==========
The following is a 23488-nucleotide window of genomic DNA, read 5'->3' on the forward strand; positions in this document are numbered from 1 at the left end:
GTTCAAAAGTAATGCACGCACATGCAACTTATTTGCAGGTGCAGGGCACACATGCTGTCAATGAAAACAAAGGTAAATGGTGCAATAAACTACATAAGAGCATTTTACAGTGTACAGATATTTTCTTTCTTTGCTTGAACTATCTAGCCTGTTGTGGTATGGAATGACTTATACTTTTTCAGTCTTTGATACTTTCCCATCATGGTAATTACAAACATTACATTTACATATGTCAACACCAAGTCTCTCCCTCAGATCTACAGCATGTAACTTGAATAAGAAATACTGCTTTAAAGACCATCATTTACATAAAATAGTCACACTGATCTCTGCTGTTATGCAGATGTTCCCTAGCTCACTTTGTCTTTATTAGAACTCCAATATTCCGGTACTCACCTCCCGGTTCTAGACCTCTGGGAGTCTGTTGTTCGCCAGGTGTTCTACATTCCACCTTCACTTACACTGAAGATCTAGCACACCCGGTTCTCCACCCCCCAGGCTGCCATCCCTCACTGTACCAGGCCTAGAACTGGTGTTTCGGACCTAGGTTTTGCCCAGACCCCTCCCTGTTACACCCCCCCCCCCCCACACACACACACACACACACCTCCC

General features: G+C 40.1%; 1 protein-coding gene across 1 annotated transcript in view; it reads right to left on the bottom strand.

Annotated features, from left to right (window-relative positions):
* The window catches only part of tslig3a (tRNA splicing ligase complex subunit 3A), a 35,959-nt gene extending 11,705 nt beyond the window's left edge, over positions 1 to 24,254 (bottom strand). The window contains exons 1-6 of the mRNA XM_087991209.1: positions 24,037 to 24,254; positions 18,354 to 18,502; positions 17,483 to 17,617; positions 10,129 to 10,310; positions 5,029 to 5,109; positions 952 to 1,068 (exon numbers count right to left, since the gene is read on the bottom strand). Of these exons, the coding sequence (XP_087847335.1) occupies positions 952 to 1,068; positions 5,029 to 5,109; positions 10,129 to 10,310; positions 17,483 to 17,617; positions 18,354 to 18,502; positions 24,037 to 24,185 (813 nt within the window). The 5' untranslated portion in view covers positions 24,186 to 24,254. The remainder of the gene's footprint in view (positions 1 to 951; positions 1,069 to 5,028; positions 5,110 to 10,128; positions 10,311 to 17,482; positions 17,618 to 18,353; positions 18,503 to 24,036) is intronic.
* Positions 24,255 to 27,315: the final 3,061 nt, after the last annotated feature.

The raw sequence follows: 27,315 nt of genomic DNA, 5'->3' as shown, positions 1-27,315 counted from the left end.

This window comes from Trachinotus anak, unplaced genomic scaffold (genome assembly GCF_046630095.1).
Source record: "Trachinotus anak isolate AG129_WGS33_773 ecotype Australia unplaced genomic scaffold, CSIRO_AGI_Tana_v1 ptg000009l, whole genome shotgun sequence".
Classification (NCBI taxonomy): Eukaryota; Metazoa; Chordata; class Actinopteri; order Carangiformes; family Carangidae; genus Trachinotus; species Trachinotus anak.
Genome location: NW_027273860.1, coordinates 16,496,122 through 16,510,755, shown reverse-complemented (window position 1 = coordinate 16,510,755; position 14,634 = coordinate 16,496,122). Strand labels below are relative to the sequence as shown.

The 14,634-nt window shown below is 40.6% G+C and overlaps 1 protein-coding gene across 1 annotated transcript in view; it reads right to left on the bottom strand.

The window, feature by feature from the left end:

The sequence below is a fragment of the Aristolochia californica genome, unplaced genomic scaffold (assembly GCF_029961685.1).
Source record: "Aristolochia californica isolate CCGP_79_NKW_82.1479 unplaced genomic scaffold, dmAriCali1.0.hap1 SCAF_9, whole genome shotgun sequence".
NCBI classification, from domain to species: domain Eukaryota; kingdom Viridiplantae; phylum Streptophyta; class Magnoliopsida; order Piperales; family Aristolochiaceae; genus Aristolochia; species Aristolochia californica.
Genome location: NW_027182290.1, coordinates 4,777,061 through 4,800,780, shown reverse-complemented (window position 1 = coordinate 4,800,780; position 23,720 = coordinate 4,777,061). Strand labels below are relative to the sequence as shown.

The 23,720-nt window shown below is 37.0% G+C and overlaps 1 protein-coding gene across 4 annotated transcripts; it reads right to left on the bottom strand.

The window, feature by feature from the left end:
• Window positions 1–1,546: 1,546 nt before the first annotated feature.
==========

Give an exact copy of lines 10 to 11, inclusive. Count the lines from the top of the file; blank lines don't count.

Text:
Classification (NCBI taxonomy): Eukaryota; Metazoa; Chordata; class Actinopteri; order Carangiformes; family Carangidae; genus Trachinotus; species Trachinotus anak.
Genome location: NW_027273860.1, coordinates 16,496,122 through 16,510,755, shown reverse-complemented (window position 1 = coordinate 16,510,755; position 14,634 = coordinate 16,496,122). Strand labels below are relative to the sequence as shown.